What Do I Mean by 'Organic Ahimsa Silk'?

First, it’s important to note that there is not yet an international standard for organic silk as there is for other natural fibers such as cotton.  At this point in time, producers of organic silk are essentially free to describe themselves that way at their own discretion, so it is important to look into what that means from manufacturer to manufacturer. 

For much of their processes, farm-raised organic silk and conventional silk actually overlap.  (This is in contrast to wild silk, often conflated with “tussah” silk—actually is its own species of silkworm—which has a very different process that results in much less fine fabric.)  Conventional silk production has its positive elements: for instance, silkworms are highly sensitive to pesticides, insecticides, fungicides, etc., so even conventional silk producers do not use any of these types of products on their Mulberry trees (the food source for the silkworms).  However, some conventional silk farmers do topically apply hormones such as methoprene to the silkworms in order to regulate their growth and reap higher yields of filament.  Back on the positive side of things, Mulberry trees are also a relatively renewable and sustainable crop.  However, it still takes a remarkable amount of them to meet our silk consumption; one mature tree feeds approximately one hundred silkworms, and approximately 3,000 cocoons are used for every one yard of finished silk fabric.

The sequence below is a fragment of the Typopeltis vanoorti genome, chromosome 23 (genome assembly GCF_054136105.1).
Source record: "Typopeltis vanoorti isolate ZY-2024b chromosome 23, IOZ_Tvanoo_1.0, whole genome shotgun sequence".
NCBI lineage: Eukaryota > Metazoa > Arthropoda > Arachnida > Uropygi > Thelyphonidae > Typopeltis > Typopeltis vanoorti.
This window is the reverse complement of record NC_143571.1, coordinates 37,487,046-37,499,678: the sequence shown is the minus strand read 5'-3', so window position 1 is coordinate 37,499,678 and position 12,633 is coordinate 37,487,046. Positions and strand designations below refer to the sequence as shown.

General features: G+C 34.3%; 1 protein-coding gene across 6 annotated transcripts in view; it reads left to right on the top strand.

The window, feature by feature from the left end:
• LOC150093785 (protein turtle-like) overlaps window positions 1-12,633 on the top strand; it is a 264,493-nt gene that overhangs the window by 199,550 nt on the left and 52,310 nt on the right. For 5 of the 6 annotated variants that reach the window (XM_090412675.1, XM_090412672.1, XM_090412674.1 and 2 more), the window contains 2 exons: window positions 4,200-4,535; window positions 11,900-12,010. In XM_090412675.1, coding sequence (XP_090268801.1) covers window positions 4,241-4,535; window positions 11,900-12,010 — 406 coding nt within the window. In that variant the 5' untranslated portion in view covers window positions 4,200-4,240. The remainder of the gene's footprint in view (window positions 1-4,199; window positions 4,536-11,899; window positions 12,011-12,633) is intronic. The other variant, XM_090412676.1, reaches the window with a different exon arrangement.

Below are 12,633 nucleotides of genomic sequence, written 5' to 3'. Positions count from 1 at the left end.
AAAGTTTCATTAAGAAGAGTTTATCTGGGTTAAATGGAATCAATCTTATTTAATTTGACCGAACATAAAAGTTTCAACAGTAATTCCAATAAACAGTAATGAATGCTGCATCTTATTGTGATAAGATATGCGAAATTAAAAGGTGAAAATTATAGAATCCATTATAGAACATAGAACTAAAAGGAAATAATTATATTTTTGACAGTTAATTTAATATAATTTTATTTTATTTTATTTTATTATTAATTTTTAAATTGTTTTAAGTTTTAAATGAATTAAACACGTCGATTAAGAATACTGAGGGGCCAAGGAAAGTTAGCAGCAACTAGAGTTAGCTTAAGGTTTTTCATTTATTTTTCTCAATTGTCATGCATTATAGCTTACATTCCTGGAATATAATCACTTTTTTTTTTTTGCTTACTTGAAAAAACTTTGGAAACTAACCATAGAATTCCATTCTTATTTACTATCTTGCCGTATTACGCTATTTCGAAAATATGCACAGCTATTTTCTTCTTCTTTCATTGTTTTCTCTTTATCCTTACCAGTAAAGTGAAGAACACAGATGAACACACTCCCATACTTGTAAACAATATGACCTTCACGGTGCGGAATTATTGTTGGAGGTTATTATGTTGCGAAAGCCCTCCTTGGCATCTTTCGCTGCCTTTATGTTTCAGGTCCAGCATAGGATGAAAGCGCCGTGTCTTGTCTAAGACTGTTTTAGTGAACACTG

Cultivation of the cocoons is where the distinction between conventional, organic, and Ahimsa, or “peace” silk comes in.  In this step, there is no overlap between conventional sericulture and the process used to create Ahimsa silk, and while most Ahimsa silk is organic, not all organic silk is Ahimsa silk.  Essentially, conventional (and some organic) silk manufacturers boil the silk cocoons while the silkworms are still inside of them, killing the worms in the process.  This is done for two main reasons: firstly, the process is faster and easier to regulate for mass production, and secondly, it leaves the cocoon unbroken.  Peace silk is created by allowing the silkworms to complete their full life cycle (approximately thirty-five days) and leave the cocoon on their own.  This is also why the resulting silk is sometimes referred to as “vegan” silk and is acceptable to many vegans who are against the conventional method.  

I’ve seen many companies claim that, due to the broken filaments caused by the moths breaking out of the cocoon in the Ahimsa method, it is impossible to match the level of quality in terms of sheen and smoothness that is found in conventional silk production.  Perhaps it is the case that the same exact effects are not achievable through both processes, but I will say that the quality of the silk that is used for my scarves is exceptionally soft and lustrous—and it was produced with the naturally broken filaments.  The assertion that Ahimsa silk can only result in a rougher, less luxurious product is a harmful myth.